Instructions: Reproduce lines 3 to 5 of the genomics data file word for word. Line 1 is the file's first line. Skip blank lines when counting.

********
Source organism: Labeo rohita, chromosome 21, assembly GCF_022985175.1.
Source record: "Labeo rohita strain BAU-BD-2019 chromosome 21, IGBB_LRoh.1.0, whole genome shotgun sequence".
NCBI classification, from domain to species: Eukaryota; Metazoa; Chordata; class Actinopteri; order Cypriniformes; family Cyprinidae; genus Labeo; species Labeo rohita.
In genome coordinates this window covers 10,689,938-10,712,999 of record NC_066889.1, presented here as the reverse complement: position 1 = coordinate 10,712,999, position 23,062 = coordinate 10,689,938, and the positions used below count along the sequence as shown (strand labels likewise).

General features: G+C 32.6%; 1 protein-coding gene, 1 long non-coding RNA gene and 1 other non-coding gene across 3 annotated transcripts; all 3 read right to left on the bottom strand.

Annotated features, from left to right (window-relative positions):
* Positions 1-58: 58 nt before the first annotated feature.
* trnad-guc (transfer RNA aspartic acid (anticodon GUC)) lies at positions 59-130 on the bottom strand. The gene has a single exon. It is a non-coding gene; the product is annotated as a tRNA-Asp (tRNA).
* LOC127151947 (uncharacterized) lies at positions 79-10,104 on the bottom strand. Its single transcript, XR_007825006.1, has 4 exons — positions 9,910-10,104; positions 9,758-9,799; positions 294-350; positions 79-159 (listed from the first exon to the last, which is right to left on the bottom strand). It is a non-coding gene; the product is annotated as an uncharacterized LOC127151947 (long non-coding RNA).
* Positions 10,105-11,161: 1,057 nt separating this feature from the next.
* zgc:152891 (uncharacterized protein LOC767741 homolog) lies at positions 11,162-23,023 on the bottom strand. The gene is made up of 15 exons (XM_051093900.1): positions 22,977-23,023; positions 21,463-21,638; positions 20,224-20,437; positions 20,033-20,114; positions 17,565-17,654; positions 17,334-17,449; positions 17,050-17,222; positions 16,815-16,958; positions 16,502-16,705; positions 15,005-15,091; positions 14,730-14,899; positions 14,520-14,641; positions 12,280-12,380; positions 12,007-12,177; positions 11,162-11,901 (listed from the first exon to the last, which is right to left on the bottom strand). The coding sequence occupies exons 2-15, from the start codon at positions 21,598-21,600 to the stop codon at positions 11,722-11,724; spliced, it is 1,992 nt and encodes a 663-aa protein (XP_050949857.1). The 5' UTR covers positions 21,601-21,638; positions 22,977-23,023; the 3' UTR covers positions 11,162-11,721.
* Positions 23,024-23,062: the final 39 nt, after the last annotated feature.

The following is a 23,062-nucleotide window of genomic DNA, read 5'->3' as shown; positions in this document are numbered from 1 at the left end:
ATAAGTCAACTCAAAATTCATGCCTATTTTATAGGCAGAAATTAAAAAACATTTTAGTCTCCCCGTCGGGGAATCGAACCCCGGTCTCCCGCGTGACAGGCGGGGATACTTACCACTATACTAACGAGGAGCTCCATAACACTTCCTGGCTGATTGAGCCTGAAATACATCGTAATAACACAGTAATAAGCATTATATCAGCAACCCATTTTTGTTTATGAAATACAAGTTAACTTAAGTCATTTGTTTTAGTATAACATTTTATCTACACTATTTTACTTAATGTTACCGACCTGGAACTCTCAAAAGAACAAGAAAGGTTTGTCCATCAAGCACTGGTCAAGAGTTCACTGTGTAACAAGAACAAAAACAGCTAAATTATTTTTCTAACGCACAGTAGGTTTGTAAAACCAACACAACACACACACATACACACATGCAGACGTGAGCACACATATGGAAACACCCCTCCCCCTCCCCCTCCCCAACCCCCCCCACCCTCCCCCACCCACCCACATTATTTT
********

NCBI classification, from domain to species: Eukaryota; Metazoa; Chordata; class Actinopteri; order Cypriniformes; family Cyprinidae; genus Labeo; species Labeo rohita.
In genome coordinates this window covers 10,689,938-10,712,999 of record NC_066889.1, presented here as the reverse complement: position 1 = coordinate 10,712,999, position 23,062 = coordinate 10,689,938, and the positions used below count along the sequence as shown (strand labels likewise).

General features: G+C 32.6%; 1 protein-coding gene, 1 long non-coding RNA gene and 1 other non-coding gene across 3 annotated transcripts; all 3 read right to left on the bottom strand.